Monday, 2 April 2012



Maybe it's just one of the side effects of getting older that other people seem to be getting younger - policemen, newsreaders, actors playing Doctor Who. And the characters in teen slasher movies. When you're in your twenties and watching Friday The 13th movies, you can kind of relate to them because they're your own age. Once you get into your forties, your only point of connection would be as either the local police captain or the parents of one of the victims. Another ten years and there's only Crazy Ralph to relate to. (We do this already anyway, muttering "You're all doomed!" at the screen as yet another busload of idiots trundles into view at the start of yet another teen slasher movie.) The victims themselves are so radically different from us as grownups, and from us as we remember our teenage selves, that it's increasingly difficult to recognise them and understand them. It's the "tsk, young people today, what can you do?" problem, the same problem as pop lyrics not making sense any more.

Demons Never Die is a British teen slasher movie with a roster of "yoof" "street" victims so unfathomable they might as well be from Mars. After a girl kills herself in the pre-credit sequence, eight of her schoolmates get together and decide on a suicide pact in which they will all take their own lives at an upcoming birthday party because, apparently, that's the way kids think these days. But while this disparate bunch actually start to come together as friends in the face of their self-inflicted demises, a masked killer turns up and picks them off one by one. Who could it be? The alcoholic economics teacher? Perhaps the father of the girl who died at the start of the film? One of the ineffectual coppers who spend most of the time standing around doing nothing? Or perhaps it's one of the kids themselves?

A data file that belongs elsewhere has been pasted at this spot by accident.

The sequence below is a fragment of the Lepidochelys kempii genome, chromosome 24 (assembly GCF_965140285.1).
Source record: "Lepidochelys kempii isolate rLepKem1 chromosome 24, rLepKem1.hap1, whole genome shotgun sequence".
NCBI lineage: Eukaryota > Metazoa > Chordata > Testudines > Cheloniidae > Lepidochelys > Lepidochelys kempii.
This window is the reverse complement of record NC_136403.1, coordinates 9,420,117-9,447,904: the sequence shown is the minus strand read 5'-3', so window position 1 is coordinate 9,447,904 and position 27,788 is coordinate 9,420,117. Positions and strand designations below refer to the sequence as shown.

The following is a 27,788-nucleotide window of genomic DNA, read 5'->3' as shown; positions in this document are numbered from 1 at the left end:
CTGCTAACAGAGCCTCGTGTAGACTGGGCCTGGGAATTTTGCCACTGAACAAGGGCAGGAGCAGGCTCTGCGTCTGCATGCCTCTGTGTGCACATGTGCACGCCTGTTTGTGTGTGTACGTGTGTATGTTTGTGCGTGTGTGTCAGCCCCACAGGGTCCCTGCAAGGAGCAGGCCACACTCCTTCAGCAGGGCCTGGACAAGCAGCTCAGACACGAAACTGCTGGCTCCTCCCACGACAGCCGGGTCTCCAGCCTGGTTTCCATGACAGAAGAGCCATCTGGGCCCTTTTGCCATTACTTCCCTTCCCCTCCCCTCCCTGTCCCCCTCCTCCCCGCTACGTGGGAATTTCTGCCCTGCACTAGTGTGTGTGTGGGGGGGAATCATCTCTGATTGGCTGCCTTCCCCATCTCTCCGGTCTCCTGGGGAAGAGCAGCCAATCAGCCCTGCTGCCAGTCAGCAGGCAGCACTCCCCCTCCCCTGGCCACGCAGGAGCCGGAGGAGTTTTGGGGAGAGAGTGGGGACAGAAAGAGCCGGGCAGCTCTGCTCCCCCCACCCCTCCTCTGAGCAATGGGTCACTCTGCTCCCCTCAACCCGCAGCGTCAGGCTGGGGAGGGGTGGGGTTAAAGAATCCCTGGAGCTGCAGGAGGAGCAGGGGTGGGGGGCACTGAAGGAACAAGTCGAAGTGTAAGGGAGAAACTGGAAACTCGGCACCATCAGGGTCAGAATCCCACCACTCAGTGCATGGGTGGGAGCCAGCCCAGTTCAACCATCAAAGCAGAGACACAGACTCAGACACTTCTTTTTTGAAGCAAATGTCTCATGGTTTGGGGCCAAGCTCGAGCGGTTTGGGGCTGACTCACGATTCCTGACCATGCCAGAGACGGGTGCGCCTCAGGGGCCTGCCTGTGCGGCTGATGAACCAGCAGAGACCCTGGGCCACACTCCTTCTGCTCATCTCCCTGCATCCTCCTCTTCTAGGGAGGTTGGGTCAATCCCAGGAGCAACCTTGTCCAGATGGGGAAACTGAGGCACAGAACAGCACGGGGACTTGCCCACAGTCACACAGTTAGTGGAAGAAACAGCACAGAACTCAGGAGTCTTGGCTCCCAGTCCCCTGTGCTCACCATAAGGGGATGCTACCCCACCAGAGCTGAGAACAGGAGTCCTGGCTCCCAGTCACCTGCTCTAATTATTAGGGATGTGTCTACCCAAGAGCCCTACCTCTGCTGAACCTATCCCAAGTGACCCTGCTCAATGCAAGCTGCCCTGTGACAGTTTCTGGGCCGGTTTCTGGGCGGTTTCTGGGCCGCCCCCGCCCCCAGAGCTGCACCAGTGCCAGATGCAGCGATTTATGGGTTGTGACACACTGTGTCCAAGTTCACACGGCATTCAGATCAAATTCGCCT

It seems ridiculous that any of these kids would merrily agree to a suicide pact in the first place: apart from their decision to kill themselves in a meaningless gesture against nothing and nobody, most of them are not actively stupid. Yes, some of them have problems: the fat one is routinely bullied by a gang of thugs, the pretty one is scared she'll inherit her mother's psychological condition, the glamorous one is a secret bulimic and so on, but it still seems absurd they'll all merrily end their lives because of them. Indeed, once they've broken down their own barriers between themselves, some of them are perfectly decent people and you can almost begin to relate to them as proper human beings. These scenes of friendship when they agree to abandon their pact are actually rather nice and even approaching heartwarming.

Sadly the sequences of teen slashery are pretty perfunctory and don't make a lot of sense, and to cap it all they switch in the last reels to night-vision and found footage. And the film doesn't seem to be sure whether the demons are psychological - despair, depression, loneliness and so on - or real and physical manifestations of evil forces. Though it does have some unexpectedly interesting and effective moments, Demons Never Die doesn't really work and ends up as a silly and implausible teenslash movie that can't find the genuine horror in the idea of meaningless suicide. Most baffling aspect is that one of the executive producers is Tara Palmer-Tomkinson.


Crikey, I say, what ho, chaps:

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